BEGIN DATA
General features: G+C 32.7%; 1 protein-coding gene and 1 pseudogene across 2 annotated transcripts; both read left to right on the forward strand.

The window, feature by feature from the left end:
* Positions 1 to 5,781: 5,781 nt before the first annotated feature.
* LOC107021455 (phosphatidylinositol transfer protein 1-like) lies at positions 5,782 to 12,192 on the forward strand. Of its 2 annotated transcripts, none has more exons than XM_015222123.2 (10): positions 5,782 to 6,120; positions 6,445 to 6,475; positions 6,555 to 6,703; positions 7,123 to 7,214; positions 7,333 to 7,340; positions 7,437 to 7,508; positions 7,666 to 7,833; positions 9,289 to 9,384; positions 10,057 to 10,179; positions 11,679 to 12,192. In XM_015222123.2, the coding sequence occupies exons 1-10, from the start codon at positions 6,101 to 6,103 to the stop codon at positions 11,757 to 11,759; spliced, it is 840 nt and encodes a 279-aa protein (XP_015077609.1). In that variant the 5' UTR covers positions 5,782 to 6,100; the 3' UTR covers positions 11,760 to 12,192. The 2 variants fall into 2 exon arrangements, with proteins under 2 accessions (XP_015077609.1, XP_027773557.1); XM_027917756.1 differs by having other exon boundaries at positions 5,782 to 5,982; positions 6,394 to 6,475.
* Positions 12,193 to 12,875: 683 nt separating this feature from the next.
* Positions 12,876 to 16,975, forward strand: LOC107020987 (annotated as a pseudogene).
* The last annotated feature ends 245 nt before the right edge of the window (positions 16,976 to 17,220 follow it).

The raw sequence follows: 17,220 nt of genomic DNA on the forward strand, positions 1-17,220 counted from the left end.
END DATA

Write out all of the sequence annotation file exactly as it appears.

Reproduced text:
General features: G+C 32.7%; 1 protein-coding gene and 1 pseudogene across 2 annotated transcripts; both read left to right on the forward strand.

The window, feature by feature from the left end:
* Positions 1 to 5,781: 5,781 nt before the first annotated feature.
* LOC107021455 (phosphatidylinositol transfer protein 1-like) lies at positions 5,782 to 12,192 on the forward strand. Of its 2 annotated transcripts, none has more exons than XM_015222123.2 (10): positions 5,782 to 6,120; positions 6,445 to 6,475; positions 6,555 to 6,703; positions 7,123 to 7,214; positions 7,333 to 7,340; positions 7,437 to 7,508; positions 7,666 to 7,833; positions 9,289 to 9,384; positions 10,057 to 10,179; positions 11,679 to 12,192. In XM_015222123.2, the coding sequence occupies exons 1-10, from the start codon at positions 6,101 to 6,103 to the stop codon at positions 11,757 to 11,759; spliced, it is 840 nt and encodes a 279-aa protein (XP_015077609.1). In that variant the 5' UTR covers positions 5,782 to 6,100; the 3' UTR covers positions 11,760 to 12,192. The 2 variants fall into 2 exon arrangements, with proteins under 2 accessions (XP_015077609.1, XP_027773557.1); XM_027917756.1 differs by having other exon boundaries at positions 5,782 to 5,982; positions 6,394 to 6,475.
* Positions 12,193 to 12,875: 683 nt separating this feature from the next.
* Positions 12,876 to 16,975, forward strand: LOC107020987 (annotated as a pseudogene).
* The last annotated feature ends 245 nt before the right edge of the window (positions 16,976 to 17,220 follow it).

The raw sequence follows: 17,220 nt of genomic DNA on the forward strand, positions 1-17,220 counted from the left end.